Garlic and Onions: Early crop. Need plenty of space both for the bulb itself, AND its root system. They are particularly water hungry and need to be kept watered (but not always wet as it can cause rot). Harvest onions very young for salads, or wait until the top bends over for storage. The sweeter the onion, the shorter it will store (usually). Onions are a biennial plant and will go to seed the second year. Both plants are a deterrent to some pests (and some goats as well).

Tomatoes: Cherry tomatoes are a favorite, either in hanging baskets or staked in a large container. Rewarding for their long season of productivity. Get along well with marigolds and basil. Not frost tolerant.


Allysium: Quickly up and quick to flower. Produce tons of seed and can spread rapidly. Some colors are purple, lavender, and white.

Marigolds: One of the more commonly used flowers in containers. They are reseeding and self-sowing. Variety of colors from a creamy white to yellows, oranges and red. Deterrent to some pests. Prefer full sun but will tolerate some shade. Not frost tolerant.

Lobelia: Common container plant. Somewhat viney and will do will in a hanging basket. They prefer full sun. Not frost tolerant at all.

Impatiens: Very profuse flowering, and easy to grow. Prefer cooler shady areas, but still need some sun. Not frost tolerant.

Petunias: Fast becoming a favorite, especially with the new wave and miniature varieties appearing. Come in a variety of colors and do well in pots. Prefer full sun. Not frost tolerant.

Pansies: One of the first annual/perennial flowers of spring, often up with the tulips. Cold hardy. Will bloom in many colors of the rainbow. They are prolific seed producers and can be crossed to produce new color. How fun! Also edible.


Mint: Can be started from cuttings or starts. Mint is very invasive and best grown in pots to keep it under control. Not frost tolerant above ground, but the runners below ground can run forever, frost or not. Can be used in tea and jelly or as a fragrance.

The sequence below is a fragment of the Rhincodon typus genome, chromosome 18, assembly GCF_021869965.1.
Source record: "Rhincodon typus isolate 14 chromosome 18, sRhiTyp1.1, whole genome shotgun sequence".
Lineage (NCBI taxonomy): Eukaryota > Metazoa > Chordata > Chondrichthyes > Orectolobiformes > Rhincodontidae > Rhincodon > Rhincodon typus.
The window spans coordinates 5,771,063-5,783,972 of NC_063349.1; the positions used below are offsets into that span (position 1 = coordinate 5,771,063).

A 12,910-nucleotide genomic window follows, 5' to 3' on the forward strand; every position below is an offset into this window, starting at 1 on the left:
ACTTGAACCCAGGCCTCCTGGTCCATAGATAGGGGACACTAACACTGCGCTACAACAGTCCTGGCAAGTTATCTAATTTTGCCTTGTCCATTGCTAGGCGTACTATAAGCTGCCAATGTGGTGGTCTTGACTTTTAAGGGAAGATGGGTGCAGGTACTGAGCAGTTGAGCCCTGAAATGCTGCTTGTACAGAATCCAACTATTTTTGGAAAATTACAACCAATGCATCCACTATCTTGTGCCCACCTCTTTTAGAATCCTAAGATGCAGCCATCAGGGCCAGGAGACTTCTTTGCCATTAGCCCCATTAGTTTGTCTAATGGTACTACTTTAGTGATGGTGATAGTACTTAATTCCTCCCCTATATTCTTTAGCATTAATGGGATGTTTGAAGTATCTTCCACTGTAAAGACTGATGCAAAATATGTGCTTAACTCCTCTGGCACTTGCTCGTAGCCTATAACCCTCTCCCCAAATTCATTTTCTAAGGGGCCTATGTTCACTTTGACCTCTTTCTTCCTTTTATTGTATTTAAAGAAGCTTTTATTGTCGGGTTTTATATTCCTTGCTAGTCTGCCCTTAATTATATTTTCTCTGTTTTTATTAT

Thyme: Comes in a variety of forms -- creeping, upright, variegated and wooly. Hardy plant which comes back easily after cutting or cold damage.

Sage or Salvia: Not only edible, it attracts hummingbirds. There are many hearty varieties.

Chives: Cousin to onions and good for flavoring. Frost tolerant, over-winter well and produce early, lovely round purple or white ball-like flowers.

Basil: Staple for Italian foods and is easily grown. Many different varieties to choose from. Leaves come in purple or green. They are a reseeding annual (if allowed to go to seed). Likes sun and lots of warmth. Allow soil to warm up before planting.

Rosemary: Fragrant herb, used for many foods. A perennial that tolerates frost, has a lovely delicate purple bloom and likes full sun.

Lavender: A feminine favorite, said to promote good sleep. For containers I would recommend dwarf varieties. A hardy perennial that likes full sun and tolerates some "drought". Will reseed.

Some bulbs can be grown in pots or barrels, but usually require a little more care. They are fertilizer hogs and like blood meal and need to be trimmed back. Bulbs in containers can be more frost susceptible if the roots freeze as a result of being above ground.

Some advantages to growing some plants in pots are: warmer roots, controlled spread, weed control easier, some disease control and move-ability. Plants can be started well in advance in the house if you have a sunny spot and the room (and safety). A south facing sliding door or large window will suffice. However, the same things can be disadvantages as well: the roots are more susceptible to winter freezing, so move them inside in bad weather/winter, transplant/divide before they become crowded, and disinfect pots before using used pots.